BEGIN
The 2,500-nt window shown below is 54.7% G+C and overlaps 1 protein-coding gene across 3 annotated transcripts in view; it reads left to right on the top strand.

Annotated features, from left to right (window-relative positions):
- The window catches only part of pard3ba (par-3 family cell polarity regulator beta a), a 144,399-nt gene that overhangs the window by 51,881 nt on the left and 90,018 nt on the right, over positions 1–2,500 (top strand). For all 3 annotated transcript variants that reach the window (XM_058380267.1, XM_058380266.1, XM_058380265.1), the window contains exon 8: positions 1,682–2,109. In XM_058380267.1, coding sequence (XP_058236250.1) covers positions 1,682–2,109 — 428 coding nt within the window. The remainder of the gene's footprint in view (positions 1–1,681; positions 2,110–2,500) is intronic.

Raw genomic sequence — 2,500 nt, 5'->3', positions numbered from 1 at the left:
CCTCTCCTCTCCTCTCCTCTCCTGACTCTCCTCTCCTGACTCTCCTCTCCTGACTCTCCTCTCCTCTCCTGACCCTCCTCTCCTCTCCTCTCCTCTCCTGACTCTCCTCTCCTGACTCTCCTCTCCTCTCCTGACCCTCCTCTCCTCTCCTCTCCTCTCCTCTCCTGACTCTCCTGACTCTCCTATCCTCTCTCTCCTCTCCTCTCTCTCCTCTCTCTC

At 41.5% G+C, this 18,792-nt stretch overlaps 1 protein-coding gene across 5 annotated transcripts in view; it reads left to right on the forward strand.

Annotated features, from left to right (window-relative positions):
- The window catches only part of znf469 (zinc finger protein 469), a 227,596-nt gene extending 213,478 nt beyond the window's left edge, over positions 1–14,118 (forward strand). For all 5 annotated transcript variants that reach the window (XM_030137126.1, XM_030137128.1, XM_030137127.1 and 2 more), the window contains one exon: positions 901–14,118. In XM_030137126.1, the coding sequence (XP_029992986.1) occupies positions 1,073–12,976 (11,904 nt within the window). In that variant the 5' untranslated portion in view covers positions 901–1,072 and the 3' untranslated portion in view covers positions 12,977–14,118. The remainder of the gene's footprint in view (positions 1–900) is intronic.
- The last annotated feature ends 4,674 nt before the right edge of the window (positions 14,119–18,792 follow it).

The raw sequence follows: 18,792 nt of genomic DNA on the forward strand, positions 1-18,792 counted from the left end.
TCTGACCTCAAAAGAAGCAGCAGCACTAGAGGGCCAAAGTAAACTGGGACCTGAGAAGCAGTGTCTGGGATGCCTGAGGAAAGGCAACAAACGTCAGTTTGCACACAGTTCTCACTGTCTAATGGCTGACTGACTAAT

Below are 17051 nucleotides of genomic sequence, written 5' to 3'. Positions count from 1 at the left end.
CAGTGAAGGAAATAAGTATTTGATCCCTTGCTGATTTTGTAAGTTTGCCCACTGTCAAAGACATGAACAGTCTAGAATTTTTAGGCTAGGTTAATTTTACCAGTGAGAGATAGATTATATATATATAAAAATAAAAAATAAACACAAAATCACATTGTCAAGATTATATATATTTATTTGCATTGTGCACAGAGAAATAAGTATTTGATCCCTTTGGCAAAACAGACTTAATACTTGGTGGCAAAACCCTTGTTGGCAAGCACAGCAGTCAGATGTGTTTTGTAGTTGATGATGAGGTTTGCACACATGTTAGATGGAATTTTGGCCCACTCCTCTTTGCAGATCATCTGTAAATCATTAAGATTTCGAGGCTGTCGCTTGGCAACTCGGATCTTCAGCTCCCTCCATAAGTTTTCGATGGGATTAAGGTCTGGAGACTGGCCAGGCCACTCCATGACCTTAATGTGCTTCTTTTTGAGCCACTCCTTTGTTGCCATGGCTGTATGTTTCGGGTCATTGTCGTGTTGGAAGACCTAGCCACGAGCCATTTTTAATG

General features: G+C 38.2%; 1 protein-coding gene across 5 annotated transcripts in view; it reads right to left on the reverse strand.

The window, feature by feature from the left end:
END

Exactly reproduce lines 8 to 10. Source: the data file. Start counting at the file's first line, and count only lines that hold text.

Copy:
- The window catches only part of znf469 (zinc finger protein 469), a 227,596-nt gene extending 213,478 nt beyond the window's left edge, over positions 1–14,118 (forward strand). For all 5 annotated transcript variants that reach the window (XM_030137126.1, XM_030137128.1, XM_030137127.1 and 2 more), the window contains one exon: positions 901–14,118. In XM_030137126.1, the coding sequence (XP_029992986.1) occupies positions 1,073–12,976 (11,904 nt within the window). In that variant the 5' untranslated portion in view covers positions 901–1,072 and the 3' untranslated portion in view covers positions 12,977–14,118. The remainder of the gene's footprint in view (positions 1–900) is intronic.
- The last annotated feature ends 4,674 nt before the right edge of the window (positions 14,119–18,792 follow it).

The raw sequence follows: 18,792 nt of genomic DNA on the forward strand, positions 1-18,792 counted from the left end.